Growing up in a remote area, Jason Gordon had to do his schoolwork by correspondence. Today, he serves an entire state.
“I’m deadset a country boy,” Jason Gordon told create — and his résumé backs him up.
Born and raised in Bourke, New South Wales, Gordon’s engineering career has taken him through any number of tiny towns in the rural and remote parts of the state. He has held positions everywhere from Tumut and Molong to Coffs Harbour and Wingecarribee.
He is now in Sydney as Director of Intelligent Transport Systems at Roads and Maritime Service, though he still lives regionally. Considering his current job is to serve the entire state, it is lucky he has seen so much of it.
“The shadow that government casts in rural areas is huge,” Gordon said.
“You can spend a billion dollars in Sydney and people don’t necessarily notice much difference, but you spend a million dollars in a small community like Bourke, the continuation of that and the circular effect of what that money does is just phenomenal.”
Gordon’s current position involves improving road management, traveller information and road safety.
“We supply the software to all of the traffic lights in New South Wales, plus another 45,000 sites in the rest of Australia and overseas,” he said.
“You can make such a difference to such a wide area.”
A Barkindji man, Gordon believes that one of the challenges facing engineering is expanding the diversity of the profession.
“That’s one of my passions,” he said.
“How do you get Aboriginal people, but more so Aboriginal women into the traditional STEM projects?”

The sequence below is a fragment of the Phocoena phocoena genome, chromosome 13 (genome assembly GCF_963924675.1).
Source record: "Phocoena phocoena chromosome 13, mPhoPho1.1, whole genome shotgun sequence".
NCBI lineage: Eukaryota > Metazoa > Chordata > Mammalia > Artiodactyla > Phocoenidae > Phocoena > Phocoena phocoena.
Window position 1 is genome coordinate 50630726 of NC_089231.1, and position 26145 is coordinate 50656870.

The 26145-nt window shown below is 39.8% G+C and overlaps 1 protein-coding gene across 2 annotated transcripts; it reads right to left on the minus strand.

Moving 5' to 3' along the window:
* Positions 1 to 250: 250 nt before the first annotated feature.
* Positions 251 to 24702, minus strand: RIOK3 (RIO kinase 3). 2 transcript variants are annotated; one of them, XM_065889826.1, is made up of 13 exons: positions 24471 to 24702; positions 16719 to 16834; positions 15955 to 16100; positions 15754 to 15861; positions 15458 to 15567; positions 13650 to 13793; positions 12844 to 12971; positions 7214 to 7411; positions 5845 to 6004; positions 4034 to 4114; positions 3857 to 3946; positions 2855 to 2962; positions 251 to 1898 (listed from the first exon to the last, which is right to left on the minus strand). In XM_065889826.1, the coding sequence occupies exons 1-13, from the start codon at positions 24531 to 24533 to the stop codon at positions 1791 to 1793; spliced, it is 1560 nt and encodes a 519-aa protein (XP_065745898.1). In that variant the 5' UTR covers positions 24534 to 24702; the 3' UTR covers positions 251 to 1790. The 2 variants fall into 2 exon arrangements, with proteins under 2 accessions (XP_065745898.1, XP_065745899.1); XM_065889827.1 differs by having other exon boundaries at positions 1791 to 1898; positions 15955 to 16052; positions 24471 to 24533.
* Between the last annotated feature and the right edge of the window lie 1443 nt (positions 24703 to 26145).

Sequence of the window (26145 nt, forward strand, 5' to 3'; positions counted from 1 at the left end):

He also wants it to be easier for all women and people from remote regions to find a place in engineering.
“You need to have incentives to break down those barriers,” he said.
“Traineeships, cadetships … and, wherever possible, those people being able to live in their community, work in their community.”
Gordon sees his qualification as a Chartered engineer as something that helps him make a difference.
“I’ve got an ability to promote women and diverse cultures into engineering,” he said.
“I can do that through being a member of [Engineers Australia] and the status that I’ve got.”
And he welcomes the opportunity to mentor younger engineers.
“I now do assessments of people that want to become Engineering Execs,” he said.
“You get to meet so many interesting people.”
5 tips for success
1. Find a good mentor to help you plan your career.
2. Your career will rely on some luck and a lot of hard work.
3. Local Government is a good place for generalists.
4. State Government is big enough to let you specialise.
5. If you’ve got passion and you want to make a difference, nothing is better than engineering.
This article originally appeared as “Keystone: Jason Gordon” in the September 2019 issue of create magazine.
Interested in learning more about the Chartered credential? You may already have what it takes to become Chartered. Find out more here and start your pathway to Chartered today.